For those of you who don’t hunt, try watching a few hunting shows. You can see hunters shooting white tail dear with shotguns, rifles, and bows. I don’t think that anyone would argue that a knife would cause more damage than any of these other weapons. Their shots usually target the circulatory system. Most of the time the animal recoils in shock before bolting off to die a distance away. How much damage could a human do in that time? This overwhelming trauma to the thoracic cavity results in an adrenaline dump and blood pumping into the legs allowing the animal to run.�
They are for a few seconds able to run faster on their extremities than they ever have before. Why don’t they target the head and the central nervous system or the skeletal system? One is for the trophy and one is sportsmanship. It is more important to kill them eventually than to stop them immediately. The exact opposite of what we need to do when defending ourselves against human predators.
These theories on Combative Anatomy continue to reinforce my belief that Inverted Edge Tactics offer the best defensive edged weapon skills.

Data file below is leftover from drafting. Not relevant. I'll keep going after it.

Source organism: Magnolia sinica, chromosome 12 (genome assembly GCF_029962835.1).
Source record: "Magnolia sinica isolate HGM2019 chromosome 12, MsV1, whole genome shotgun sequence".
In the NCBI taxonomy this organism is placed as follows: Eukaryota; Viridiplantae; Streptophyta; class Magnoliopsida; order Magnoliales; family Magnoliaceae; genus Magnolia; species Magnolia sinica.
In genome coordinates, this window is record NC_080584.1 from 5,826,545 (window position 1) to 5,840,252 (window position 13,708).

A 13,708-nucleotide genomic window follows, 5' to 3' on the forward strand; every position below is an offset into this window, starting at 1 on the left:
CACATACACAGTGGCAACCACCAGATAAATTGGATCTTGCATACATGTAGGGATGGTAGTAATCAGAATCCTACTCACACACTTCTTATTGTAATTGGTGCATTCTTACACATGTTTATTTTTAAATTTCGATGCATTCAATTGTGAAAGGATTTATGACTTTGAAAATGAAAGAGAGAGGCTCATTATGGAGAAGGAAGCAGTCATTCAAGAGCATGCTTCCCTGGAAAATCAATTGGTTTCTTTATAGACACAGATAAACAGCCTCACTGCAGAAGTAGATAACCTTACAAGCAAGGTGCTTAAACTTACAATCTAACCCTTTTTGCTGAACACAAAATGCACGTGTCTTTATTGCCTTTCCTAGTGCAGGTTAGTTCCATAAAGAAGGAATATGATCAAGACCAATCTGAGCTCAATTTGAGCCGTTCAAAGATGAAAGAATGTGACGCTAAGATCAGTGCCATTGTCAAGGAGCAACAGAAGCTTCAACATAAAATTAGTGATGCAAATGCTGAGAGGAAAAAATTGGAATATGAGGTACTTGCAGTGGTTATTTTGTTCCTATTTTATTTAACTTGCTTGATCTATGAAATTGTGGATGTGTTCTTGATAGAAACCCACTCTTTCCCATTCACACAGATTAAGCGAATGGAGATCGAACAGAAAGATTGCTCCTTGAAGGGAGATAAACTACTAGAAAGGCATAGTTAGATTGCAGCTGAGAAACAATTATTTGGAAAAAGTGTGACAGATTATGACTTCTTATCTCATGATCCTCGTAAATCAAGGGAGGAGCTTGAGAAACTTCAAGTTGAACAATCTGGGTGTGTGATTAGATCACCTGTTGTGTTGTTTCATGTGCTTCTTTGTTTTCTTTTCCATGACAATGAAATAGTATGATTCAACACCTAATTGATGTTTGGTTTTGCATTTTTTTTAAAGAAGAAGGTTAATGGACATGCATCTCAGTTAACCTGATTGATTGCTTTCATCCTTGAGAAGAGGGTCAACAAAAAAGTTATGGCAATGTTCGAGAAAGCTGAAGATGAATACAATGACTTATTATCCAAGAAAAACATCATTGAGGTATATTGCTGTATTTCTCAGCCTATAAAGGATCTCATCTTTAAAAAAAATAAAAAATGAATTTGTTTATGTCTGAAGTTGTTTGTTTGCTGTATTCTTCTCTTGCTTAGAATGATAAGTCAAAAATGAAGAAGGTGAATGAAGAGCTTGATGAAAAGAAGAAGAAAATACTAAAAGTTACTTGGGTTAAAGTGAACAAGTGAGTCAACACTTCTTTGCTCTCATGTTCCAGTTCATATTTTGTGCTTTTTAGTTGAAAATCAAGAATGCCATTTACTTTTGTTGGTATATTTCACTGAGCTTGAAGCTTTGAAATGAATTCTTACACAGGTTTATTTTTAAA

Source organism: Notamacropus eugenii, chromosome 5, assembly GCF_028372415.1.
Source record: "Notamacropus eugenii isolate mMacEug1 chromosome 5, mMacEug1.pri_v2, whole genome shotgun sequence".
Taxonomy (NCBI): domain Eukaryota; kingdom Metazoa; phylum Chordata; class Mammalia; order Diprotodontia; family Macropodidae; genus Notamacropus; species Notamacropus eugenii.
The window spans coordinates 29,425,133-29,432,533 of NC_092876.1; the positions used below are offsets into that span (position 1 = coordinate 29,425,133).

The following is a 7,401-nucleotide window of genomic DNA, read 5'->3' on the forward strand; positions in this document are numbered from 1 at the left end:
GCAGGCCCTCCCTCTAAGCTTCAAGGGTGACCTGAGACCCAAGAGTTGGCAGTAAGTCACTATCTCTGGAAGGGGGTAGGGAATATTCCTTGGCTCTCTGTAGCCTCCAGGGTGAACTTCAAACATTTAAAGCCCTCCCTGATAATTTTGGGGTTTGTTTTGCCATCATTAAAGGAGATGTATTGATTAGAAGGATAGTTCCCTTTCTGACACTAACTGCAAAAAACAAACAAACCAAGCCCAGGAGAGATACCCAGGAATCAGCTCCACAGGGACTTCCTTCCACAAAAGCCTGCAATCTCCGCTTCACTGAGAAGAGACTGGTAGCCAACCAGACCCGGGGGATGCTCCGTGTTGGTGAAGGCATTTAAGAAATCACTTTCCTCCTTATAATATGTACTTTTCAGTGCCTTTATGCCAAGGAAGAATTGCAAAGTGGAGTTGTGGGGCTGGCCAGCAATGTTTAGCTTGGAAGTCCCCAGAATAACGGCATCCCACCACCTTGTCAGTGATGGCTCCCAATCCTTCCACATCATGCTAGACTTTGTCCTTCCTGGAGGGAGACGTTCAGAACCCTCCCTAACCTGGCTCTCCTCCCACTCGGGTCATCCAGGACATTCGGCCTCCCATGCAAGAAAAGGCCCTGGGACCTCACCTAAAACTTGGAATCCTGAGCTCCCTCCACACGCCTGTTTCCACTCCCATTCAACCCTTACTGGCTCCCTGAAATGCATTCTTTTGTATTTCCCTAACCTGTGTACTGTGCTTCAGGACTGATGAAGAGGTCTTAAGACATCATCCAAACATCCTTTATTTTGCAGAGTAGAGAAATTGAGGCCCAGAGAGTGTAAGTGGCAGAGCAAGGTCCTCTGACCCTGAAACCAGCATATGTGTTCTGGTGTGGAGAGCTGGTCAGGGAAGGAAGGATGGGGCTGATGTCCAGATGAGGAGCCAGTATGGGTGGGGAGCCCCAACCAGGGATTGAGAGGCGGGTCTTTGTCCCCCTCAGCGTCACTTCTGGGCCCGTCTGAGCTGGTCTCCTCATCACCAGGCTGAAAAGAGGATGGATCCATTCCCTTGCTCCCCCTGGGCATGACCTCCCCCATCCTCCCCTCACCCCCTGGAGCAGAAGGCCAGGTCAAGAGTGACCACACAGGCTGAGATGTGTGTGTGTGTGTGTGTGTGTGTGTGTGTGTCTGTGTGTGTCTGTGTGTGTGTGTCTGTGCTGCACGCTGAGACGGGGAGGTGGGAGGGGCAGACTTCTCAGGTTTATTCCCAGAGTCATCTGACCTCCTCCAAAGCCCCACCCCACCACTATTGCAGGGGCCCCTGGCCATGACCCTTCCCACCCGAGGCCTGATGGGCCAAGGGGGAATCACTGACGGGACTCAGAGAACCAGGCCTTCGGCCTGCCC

First of all the use of the inverted edge prevents people from swinging wildly outside the silhouette of their attacker which increases economy of motion, while at the same time targets by default the inherent weaknesses of the body.
The most important feature of Inverted Edge Tactics is that it takes advantage of the fact that arteries and nerves run together along the contours of the muscle like a wiring harness. As with the open hand this combats the likeliness of failure with redundancy. The more systems attacked the better the chance of physiological failure.
Careful consideration needs to be made in reference to how humans respond during stress, the positions we are likely to find ourselves in, and the most effective way to blend those things to formulate repeatable tactics to stop attacks as fast as possible.�